In 1863, during The Civil War, Robert E. Lee invaded Pennsylvania. When word reached Philadelphia, they didn’t really feel fear or the need to do much to prepare. A historical mix of toughness and attitude, which is a quintessential Philadelphian response. To this day, that still describes the demeanor of Philadelphia.
We’re proud of throwing snowballs at Santa Claus, batteries at ball players, and shooting flares into crowds. We’re proud of being hellish fans. Drinking is so heavy at Eagles’ games that there is a district judge in the bowels of the Lincoln Financial Field who metes out justice to the inebriated and unruly. Yet, we also have each other’s backs.
It’s a city of neighborhoods and even more so, it’s a city of neighbors. It’s a place where you can still knock on someone’s door and ask for a bottle opener or for help changing a flat tire. This isn’t Southern hospitality, but this is The City of Brotherly Love, meaning you keep it in the family. You look out for one another and really no one else.
There is also an inherent strangeness to the city. It is home to the oldest folk parade in the United States, the Mummers Parade. Tens of thousands of people dress up around the city essentially as extravagant clowns and Philadelphians take to the streets to drink and celebrate the New Year.
It’s something you have to see to understand. However, if you’re not from Philadelphia and you find yourself on Broad Street on New Year’s Day, you might think you entered another dimension; one full of dancing lobsters, feathered jesters and out of tune string music.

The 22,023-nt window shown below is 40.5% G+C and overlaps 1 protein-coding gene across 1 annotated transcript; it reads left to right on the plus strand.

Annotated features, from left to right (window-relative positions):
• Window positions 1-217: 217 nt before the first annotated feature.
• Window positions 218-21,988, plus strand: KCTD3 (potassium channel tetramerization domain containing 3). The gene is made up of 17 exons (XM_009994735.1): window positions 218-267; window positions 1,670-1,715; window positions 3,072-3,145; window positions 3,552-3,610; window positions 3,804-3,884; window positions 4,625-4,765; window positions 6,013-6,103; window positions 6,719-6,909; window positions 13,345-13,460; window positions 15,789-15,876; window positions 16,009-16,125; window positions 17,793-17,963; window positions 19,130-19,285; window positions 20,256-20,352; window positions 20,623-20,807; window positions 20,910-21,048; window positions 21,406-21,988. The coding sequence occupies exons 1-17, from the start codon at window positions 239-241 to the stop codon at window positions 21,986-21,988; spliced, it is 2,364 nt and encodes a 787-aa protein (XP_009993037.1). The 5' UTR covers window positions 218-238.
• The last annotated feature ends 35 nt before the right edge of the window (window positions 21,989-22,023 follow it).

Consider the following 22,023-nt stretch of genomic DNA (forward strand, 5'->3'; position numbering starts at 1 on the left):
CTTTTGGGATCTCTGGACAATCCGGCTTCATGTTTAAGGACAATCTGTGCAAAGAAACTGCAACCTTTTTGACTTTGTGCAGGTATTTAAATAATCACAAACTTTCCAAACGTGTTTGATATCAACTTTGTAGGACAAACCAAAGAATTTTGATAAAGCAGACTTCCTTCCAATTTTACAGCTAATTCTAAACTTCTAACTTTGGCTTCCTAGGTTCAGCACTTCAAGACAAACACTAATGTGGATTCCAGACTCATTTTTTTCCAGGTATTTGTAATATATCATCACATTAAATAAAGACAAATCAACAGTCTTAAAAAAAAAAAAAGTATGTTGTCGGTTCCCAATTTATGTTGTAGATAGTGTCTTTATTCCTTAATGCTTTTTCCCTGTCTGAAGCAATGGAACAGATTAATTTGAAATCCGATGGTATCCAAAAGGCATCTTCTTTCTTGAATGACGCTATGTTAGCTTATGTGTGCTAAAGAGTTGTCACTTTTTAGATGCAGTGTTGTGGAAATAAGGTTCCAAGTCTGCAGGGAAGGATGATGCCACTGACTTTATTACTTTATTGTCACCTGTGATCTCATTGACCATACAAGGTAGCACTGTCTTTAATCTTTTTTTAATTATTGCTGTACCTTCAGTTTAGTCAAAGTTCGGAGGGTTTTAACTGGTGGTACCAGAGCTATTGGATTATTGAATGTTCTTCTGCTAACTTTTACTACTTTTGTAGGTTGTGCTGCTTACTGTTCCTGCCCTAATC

When the Eagles won the Superbowl this year, fans not only embraced the title of “underdog,” they literally became it. Wearing dog masks and barking at competitors. When they won, the Eagles’ starting center, Jason Kelce, led the parade of fans in singing the Philadelphia Union fight song:
We’re from Philly, Fucking Philly, No one likes us, We don’t care, No one likes us, No one likes us, No one likes us, We don’t care!
Before the Superbowl, poles were preemptively greased with Crisco in an effort to keep celebrators from climbing them, but it’s hard to stop an underdog on their way up. During the celebration, people were shooting fireworks into the air and standing on top of cars and hotel overheads, breaking them down and essentially destroying the city they were cheering for.
When a keg dropped over a seven foot metal gate, my brother turned to a cop who was standing next to him and asked if this was all okay. I don’t blame him for the stupid question, he’s been living in Boston for five years. The cop looked at him and with a shrug said, “This is for The Birds. This is for Philly, so yes it is, but also no.”
It’s one of the most historical cities in the United States, but a fictionalized character of a boxer is more idolized than Ben Franklin, William Penn or any other figure who actually lived there, including George Washington.
Philadelphians identify with Rocky so much because the city is as important a character in the movie as the fighter himself. Rocky wouldn’t be Rocky if there was no Philly. He wouldn’t exist. Only Philadelphia could breed such an underdog story and only Philadelphians could have such pride in a fictional character that they treat him as though he were real.
Philly doesn’t expect your frills. It doesn’t care.